Tuesday, December 7, 2010

Truman Show Review


The Truman Show is not a comedy. It may seem like a comedy, with its jokes and its pratfalls, but is really a psychological thriller. This is a large scale and elaborate Skinner's Box, with our Truman as the pigeon. Everything has been structured, planned, and scheduled. From his job to his sex life, everything has been planned for Truman to follow. The worst part? Society, like a bunch of perverse voyeurs, tunes in day after day to see this man run around the maze that has been set for him. Now you may think that I'm engaging in hyperbole, but consider this. As a way to stop him from escaping, they've conditioned him to be so traumatized by the sight of open water that he can't even make his way across a small bridge. How did they do this? The director, a Mr. Christof, had his “father” die in a boating accident with young Truman in the same boat! We are dealing with some severely sadistic people, or so it seems.

The lead role of Truman (his first name is Truman), is played by Jim Carrey, a man who can quite easily snuggle himself in the upper lip of the uncanny valley. While not being uncomfortable to watch, there is something surreal about most of his performances that don't seem quite human. This works to his great advantage in this film. The awkward sterility and artificiality of the town is accentuated by Truman's not-quite-normal mannerisms. It's quite brilliant. It's really hard to criticize him for behaving in any way that might seem artificial since the whole world he inhabits is artificial. It could be equated to his reactionary development as he grew up in this city. He does manage to keep his manic energy under control, at least to the extent that he can manage. This is one of his more sublime performances.

A man who easily combats Mr. Carrey for the spotlight however is Ed Harris as the director, Mr. Christof. He plays the role as a subtle intellectual, a private and introverted individual. He ends up being something of an antithesis to Truman. While Mr. Christof is presented as a very private, introverted, and controlling individual, Truman is forced to develop into a much more extroverted individual, with no hopes of privacy and little to no control over his life. He pulls off the role of a puppet-master brilliantly, but manages the almost impossible task of being human too. We get a sense that he honestly cares, even loves Truman as a child of his. He represents the theme of the controlling parent, wishing to construct the perfect world for their child while robbing said child of all freedom. Spiting his curiosity and pushing him to accept the status-quo presented to him, but doing so all out of love. Misguided, obsessive, controlling love, but love. Every moment he's on screen you feel the tension brewing inside this man, and it's quite infectious. Ed Harris was nominated for an Academy Award and won a Golden Globe for his performance.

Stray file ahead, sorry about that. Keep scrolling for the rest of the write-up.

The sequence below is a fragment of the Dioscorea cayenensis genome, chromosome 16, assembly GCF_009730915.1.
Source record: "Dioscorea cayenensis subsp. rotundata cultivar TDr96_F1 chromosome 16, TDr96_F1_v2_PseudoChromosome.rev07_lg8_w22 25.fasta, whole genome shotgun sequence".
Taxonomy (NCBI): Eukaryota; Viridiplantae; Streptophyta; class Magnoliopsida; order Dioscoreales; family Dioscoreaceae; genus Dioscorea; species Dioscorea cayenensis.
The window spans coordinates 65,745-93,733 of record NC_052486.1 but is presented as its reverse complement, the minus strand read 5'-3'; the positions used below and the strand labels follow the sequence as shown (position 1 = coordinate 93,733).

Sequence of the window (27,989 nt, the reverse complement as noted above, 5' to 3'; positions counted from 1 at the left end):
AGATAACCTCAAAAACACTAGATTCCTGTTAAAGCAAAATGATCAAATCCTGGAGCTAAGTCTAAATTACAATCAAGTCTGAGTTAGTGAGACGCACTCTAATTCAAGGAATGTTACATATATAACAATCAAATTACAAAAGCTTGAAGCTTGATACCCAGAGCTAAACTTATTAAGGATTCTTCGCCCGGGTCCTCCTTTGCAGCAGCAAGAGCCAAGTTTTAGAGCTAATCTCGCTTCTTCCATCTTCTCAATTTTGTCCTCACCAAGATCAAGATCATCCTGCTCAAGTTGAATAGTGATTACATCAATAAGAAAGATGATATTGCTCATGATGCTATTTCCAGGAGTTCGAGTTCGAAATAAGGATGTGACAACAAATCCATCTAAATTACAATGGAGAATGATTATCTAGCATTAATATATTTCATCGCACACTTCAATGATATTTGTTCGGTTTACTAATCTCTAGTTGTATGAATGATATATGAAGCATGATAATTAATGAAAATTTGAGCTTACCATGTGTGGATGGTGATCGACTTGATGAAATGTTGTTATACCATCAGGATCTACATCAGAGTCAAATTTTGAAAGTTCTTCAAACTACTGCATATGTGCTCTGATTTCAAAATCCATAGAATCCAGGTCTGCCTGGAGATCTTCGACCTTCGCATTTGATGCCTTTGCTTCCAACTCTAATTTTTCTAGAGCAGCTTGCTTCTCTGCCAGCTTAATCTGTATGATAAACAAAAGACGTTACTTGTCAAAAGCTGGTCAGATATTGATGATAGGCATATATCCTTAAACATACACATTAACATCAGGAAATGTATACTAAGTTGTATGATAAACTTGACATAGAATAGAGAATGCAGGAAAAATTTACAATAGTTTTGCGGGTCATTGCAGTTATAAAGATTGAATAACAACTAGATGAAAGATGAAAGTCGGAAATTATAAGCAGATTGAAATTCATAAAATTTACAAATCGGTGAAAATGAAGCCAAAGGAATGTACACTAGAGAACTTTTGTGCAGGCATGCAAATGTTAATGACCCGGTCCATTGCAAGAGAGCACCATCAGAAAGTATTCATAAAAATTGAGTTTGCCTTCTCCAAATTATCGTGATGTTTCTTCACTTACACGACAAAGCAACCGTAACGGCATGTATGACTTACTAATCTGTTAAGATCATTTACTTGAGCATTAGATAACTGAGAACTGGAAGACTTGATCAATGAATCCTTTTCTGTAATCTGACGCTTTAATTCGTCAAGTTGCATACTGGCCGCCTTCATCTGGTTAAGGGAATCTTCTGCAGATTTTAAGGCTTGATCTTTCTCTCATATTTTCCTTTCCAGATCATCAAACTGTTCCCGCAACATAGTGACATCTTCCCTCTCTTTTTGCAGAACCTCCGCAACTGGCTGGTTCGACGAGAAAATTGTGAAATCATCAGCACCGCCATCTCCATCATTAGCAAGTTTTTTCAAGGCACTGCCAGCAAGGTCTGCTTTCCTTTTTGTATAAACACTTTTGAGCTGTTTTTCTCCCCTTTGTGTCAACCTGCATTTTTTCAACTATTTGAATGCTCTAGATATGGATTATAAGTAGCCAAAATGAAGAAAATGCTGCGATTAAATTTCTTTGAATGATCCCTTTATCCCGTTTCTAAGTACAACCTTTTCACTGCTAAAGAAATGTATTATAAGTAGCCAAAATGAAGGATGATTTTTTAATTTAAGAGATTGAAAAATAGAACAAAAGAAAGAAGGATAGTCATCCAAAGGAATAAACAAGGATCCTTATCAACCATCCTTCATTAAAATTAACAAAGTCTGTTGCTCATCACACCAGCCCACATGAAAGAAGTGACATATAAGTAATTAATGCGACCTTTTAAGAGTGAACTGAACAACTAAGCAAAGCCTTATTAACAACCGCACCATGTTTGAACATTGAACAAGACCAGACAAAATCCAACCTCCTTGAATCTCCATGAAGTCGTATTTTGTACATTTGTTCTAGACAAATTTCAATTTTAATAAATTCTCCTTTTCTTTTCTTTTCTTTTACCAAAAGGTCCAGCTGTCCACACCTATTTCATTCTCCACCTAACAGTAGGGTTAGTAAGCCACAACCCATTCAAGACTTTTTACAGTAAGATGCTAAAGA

The plot of The Truman Show is a bit of a mixed bag. While the final scenes of Truman losing his wits are gripping, suspenseful, oddly comedic, and all that jazz, the 'coincidences' that spark his curiosity are contrived. These string of events, from a prop light falling from the sky, to the set falling apart, to the radio signal getting intercepted by Truman's car stereo, all come off as exceedingly forced. My suspension of disbelief was stretched severely thin when they presented these coincidences as freak accidents and not the meddling of some 'freedom fighter' or something. While it might be acceptable if these events happened over a series of several years, these seem to happen within weeks or even days of each other. Did their set technicians go on strike? Admittedly, it becomes harder and harder to hold onto these gripes as the film progresses. I'd lie though if I said I wasn't gripping my chair during the finale, a great show down of wits and determination.

The Truman Show is a classic that deserves watching. It's an 'art film' without being an acquired taste. It is an intellectual mainstream film, a crowning achievement in my opinion. Is it perfect? Not at all. I don't think, however, that perfection is the most important factor of a classic anyway. The Truman Show has the originality, thematic depth, and subtle performances that provides new discoveries upon each viewing. It also defies genre, and in that appeals to fans of several genres. You get a comedic film, a psychological 'art film', an action thriller, and few subtle hints of a romance all mixed into a wonderful casserole. You can shovel spoonful after spoonful, or accept the subtle nuances of flavor and still enjoy it either way.

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